Commercial building energy efficiency

 In Blog, Commercial Construction

According to energystar.gov, energy usage is the top operational cost in commercial buildings in the United States. This includes office spaces, multi-family residences, restaurants, retail, or industrial buildings designed to generate a profit. Lighting, systems that heat and cool a structure, ventilation, and refrigeration make up about 20 percent of the energy cost in these buildings.

Depending on the size of your building, energy consumption could cost hundreds of thousands of dollars annually. By reducing energy costs, you can increase your bottom line. By updating your infrastructure, you can also improve the workplace for your employees and do your part for the environment.

How to make a commercial building more energy efficient

In newer construction, many energy efficiency strategies have already been implemented due to building codes and regulations. In commercial buildings that were built decades ago, more involved upgrades may need to be made. Although there are some quick, easy changes that can be made almost immediately.

It may not seem like much, but even turning the lights off in areas of your facility when not in use can make a difference in the total energy consumed. Use natural light whenever possible. If possible, change the thermostat in the evenings and at other times when the parts of the building are unoccupied.

If you employ a janitorial staff or service, consider changing their schedule so they can take advantage of as much natural light as possible. Changes to processes like these can take a little getting used to at the start but will soon become the “new” normal.

Energy Audits
The above changes are good initial steps for building management to take to become more energy efficient. For bigger improvements, you’ll want to start by understanding exactly where your energy dollars are being spent. By performing an energy audit, you’ll establish baselines for your energy use.

Once you have this benchmark, you can compare it against other buildings in the same industry. The term “commercial” encompasses a wide variety of businesses. For example, a restaurant will use more than five times as much energy as a warehouse. So when comparing energy usage, aim for similar marketplaces.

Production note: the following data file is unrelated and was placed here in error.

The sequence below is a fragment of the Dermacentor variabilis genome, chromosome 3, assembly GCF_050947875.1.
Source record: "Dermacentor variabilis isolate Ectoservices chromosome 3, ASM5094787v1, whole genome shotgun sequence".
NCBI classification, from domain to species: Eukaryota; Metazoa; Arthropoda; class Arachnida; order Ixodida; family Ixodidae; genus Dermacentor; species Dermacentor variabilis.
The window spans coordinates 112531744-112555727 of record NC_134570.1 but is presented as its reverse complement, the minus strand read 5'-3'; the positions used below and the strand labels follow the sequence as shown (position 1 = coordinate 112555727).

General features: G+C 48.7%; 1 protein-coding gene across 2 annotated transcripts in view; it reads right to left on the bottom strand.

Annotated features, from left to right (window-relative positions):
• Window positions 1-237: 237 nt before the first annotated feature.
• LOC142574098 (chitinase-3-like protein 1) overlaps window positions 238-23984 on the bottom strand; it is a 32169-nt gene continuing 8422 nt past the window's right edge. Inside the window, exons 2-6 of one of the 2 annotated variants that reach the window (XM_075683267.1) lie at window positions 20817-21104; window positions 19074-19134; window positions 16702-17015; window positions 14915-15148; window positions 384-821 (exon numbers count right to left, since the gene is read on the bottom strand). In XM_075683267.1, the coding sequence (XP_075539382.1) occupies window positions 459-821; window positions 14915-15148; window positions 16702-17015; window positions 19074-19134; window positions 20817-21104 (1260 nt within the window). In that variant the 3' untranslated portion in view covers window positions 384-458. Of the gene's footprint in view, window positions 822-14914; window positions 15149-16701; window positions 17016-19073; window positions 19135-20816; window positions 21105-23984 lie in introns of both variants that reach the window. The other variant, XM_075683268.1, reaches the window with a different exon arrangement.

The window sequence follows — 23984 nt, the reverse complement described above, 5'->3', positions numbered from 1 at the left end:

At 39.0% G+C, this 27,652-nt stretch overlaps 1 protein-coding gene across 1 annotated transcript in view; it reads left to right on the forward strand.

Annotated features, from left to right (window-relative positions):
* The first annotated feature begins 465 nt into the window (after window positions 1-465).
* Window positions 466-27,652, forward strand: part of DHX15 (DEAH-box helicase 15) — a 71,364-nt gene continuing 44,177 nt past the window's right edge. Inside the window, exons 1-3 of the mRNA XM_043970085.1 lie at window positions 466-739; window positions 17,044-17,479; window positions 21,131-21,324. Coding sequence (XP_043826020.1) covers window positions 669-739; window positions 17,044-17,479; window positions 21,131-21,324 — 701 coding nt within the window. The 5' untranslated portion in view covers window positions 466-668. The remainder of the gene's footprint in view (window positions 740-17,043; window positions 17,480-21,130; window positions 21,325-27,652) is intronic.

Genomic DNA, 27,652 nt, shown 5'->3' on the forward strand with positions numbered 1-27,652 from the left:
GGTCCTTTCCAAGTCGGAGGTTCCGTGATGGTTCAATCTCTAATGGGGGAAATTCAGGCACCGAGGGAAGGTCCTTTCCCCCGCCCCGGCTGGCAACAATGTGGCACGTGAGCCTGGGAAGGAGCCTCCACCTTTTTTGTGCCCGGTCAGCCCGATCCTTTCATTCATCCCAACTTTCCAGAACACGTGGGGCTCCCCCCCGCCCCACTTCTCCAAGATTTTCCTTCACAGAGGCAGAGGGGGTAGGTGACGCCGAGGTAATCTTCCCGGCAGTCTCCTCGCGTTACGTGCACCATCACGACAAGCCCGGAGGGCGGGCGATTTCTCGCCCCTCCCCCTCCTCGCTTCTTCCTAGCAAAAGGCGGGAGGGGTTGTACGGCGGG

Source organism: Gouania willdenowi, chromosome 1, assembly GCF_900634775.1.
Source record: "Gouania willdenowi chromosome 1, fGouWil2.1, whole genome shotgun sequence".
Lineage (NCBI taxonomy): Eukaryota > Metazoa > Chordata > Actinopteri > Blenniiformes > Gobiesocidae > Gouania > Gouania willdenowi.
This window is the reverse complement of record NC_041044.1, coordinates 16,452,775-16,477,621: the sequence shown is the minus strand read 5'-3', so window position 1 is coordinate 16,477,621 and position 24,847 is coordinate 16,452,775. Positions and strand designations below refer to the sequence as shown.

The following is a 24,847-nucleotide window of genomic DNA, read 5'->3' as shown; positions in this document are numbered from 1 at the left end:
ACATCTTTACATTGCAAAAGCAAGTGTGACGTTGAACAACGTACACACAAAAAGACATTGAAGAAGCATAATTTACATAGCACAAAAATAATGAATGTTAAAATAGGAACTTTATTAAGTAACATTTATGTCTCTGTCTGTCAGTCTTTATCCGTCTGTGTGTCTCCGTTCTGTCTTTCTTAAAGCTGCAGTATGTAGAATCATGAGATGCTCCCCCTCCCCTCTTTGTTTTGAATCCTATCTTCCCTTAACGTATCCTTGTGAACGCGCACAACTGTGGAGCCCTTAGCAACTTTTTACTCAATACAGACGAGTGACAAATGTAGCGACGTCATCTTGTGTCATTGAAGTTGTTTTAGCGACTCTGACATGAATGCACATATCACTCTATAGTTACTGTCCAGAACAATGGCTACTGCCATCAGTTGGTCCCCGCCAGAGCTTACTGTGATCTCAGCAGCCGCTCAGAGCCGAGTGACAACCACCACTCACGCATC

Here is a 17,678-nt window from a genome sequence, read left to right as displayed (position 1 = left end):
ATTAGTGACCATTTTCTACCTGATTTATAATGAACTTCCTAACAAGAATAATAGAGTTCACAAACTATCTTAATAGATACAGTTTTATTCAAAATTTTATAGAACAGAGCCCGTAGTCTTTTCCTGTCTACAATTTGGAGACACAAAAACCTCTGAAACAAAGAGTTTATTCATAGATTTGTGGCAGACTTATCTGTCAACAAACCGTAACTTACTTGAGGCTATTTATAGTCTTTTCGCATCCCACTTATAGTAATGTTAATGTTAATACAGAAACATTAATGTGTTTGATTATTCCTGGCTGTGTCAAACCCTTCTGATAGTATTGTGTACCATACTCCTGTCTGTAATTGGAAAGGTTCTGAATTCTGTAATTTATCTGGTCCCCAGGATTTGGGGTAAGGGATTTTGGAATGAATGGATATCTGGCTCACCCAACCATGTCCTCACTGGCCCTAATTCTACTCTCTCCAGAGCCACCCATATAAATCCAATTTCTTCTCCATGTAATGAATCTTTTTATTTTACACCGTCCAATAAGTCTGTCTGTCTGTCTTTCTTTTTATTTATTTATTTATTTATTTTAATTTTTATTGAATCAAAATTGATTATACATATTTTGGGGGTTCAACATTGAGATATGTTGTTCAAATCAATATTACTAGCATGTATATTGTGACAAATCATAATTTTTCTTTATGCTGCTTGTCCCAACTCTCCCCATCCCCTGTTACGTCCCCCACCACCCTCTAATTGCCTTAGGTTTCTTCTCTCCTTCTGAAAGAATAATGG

Commercial building energy savings

Different industries notwithstanding, the Department of Energy has established how much energy a commercial structure generally uses. Refrigeration and associated equipment lead the way at 8 kilowatt-hours (kWh) usage per square foot followed by 7 kWh from lighting. HVAC systems (heating, cooling, ventilation) combine for 7 kWh as well.

Again, your usage may differ. But if your HVAC systems are using a lot more energy than they should be, it makes sense to find out why. When was the last time they were cleaned or serviced? If dirty ductwork or leaks is making the system work that much harder, an upgrade will pay immediate dividends.

The same can be said with your lighting. LED lights provide great energy-efficient light and bulbs have a lifespan of up to 50,000 hours, easily outpacing other options. But will your current lighting system allow for a complete switchover to these light sources? Check the age of your appliances and their Energy Star ratings as well.

If your structure is 25 to 50 years old, or even older, there are real savings to be had by switching to energy-efficient equipment or even a move to clean energy sources (such as solar power). Though you might think the costs are prohibitive upfront, the year-over-year savings are hard to deny.

Not to mention giving your employees, tenants, and customers a better environment to be in. Considering a move to more energy-efficient infrastructure, or at least inspecting your current power usage situation? Contact Storee Construction for a full facility audit or plant upgrade.